Real talk: I cannot imagine what my life would be like now if I did not have a remote job. As I type this, I am sitting in a cafe about 2 hours from home with Randle, Skillcrush’s Director of Content, who is traveling the country in an RV while she works.
How cool is that?
On a more “average” day, I am working from home in a remote corner of Vermont, where local employment options are … limited.
And others on the Skillcrush team work from all over the US and abroad, from home, from coworking spaces, from their favorite coffee shops and while traveling.
Remote jobs open up so many possibilities for where, when, and how you work. Here are a few ways remote workers can take advantage of the incredible flexibility their jobs allow.
1. Take a work-cation
When you work in a typical “corporate” job, you get a certain number of weeks of vacation each year, usually something like 2-to-4. But what if you want to spend a month skiing in the Alps, 2 weeks on the beach in Hawaii and 3 weeks driving cross-country with your BFF? Are you supposed to just take a bunch of unpaid days off? Would your boss even be okay with that?
With remote work, you can work while you are on vacation. Forget about limiting yourself to 2 weeks a year for traveling. Instead, travel when and where you want, working around your travel plans and other activities.
For tips on working while on vacation (and still enjoying your trip), check out this post: How to Spend Half Your Time on Vacation Without Getting Fired.
2. Work when you are most productive
For a long time after I started working remotely, I tried to stick to a rigid 9-to-5 schedule. But I learned pretty quickly that I am not that productive in the afternoons. I get more done when I work first thing in the morning and then again later at night, but not so much between 2-and-6 p.m.
In a regular job, I would be stuck in an office until 5-or-6, whether I was working at an optimal level or not. That means I would either get less done overall, or I would end up bringing work home with me anyway.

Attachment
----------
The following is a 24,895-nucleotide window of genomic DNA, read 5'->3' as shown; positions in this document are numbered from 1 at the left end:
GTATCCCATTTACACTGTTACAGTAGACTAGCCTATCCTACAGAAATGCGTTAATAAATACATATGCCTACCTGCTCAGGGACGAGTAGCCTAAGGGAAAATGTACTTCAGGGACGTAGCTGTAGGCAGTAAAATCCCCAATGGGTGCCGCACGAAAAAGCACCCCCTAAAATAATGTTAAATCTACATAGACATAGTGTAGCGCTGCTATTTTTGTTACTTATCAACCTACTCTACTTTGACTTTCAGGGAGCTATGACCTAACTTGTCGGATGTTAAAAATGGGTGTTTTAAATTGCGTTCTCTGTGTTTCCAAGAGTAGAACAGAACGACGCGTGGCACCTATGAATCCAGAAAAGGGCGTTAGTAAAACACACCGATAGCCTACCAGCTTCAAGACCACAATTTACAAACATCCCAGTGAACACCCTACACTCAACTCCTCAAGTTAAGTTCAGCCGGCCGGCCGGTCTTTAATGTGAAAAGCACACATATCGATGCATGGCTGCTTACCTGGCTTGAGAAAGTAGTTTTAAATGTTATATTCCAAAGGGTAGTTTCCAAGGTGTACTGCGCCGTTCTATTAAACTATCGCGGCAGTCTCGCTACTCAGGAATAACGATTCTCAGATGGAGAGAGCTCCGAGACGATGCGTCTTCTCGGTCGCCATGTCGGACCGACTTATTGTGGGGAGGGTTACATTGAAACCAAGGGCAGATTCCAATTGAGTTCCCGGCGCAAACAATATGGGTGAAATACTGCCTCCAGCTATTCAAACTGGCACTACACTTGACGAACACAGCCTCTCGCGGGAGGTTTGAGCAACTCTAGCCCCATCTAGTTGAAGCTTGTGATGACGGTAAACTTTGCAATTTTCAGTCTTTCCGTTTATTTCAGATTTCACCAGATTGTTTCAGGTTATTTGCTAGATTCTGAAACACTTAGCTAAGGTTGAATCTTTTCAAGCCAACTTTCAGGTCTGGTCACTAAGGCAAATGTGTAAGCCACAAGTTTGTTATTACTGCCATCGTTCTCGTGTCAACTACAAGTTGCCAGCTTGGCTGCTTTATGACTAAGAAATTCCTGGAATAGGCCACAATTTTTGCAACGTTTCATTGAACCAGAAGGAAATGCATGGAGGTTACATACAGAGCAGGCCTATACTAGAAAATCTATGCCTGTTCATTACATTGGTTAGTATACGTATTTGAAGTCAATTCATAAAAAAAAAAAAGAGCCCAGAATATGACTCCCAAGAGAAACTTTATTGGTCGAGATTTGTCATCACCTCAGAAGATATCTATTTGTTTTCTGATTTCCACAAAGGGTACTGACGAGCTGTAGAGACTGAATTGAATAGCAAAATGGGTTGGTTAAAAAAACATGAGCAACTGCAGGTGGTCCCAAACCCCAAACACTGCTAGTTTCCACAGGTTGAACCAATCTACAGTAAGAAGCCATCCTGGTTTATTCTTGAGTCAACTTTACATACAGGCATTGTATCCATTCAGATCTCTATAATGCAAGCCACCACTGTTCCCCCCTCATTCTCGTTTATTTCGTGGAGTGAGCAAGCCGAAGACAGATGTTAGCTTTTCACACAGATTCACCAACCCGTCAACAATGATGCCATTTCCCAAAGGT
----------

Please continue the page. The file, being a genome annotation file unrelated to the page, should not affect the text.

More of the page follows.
3. Do not miss as much time for sick days
This might sound like a downside at first, but when you think about it, it is actually great. How many times have you been feeling a little under the weather and decided to take the day off because by the time you get up, get dressed, and actually get into the office you will be too exhausted to actually do anything — or you do not want to risk getting others in your office sick? Or, maybe your kid is sick and you end up having to take one of your sick days to stay home and take care of them.
Either way, there are times when you take a sick day when you could actually get work done, but you end up with a ton of work to catch up on when you get back to work. If you are working remotely, you can work from home in you are pajamas if you are feeling under the weather, and not have to interrupt your normal schedule too much when caring for a sick family member.
This is a big plus for those times when you hate to miss work because of the time you will spend catching up, but you are just not able to go to the office.
4. Spend more time with your family
When was the last time you had to skip an important event in your family because of work obligations? A dance recital, basketball game or school play? How many times have you wished you could get out of work at the same time your kids get out of school? How much would that save on daycare costs and how awesome would it be to have a couple extra hours with them every day?
Remote jobs mean you can skip out for a few hours in the afternoon for an event you do not want to miss, and then make up for it at other hours of the day. No more missing those recitals and games and plays.
Same goes for traveling for things like weddings or family reunions. You will not have to take a bunch of vacation time to participate in important events, and can work around everything else that is going on.
5. Get more done in less time
Without all the distractions of an office, you can get way more done in way less time. I am a firm believer that putting in an 8-hour day at home is equivalent to working 10 or even 12 hours in the office, as far as output goes.
When you can set your hours around when you are most productive you can get so much more done in the same 8 hours a day. Working when you are “on” allows you to truly focus on the task at hand without your co-workers popping into your office to “chat” about something that is only vaguely related to work, or falling down 3 p.m. Instagram rabbit holes!
In reality, you can approach this in one of 2 ways: you can work the normal 8 hours and get way more done than you would in an office, or you can work fewer hours a day while still getting a normal amount of work done. It all depends on your goals and what your employer expects.
There are tons of other ways you can adapt remote work to your lifestyle and how you want work to fit into your life. The big takeaway is that most remote jobs are flexible enough that you can make them fit your life, rather than constantly having to adapt your life to fit your work.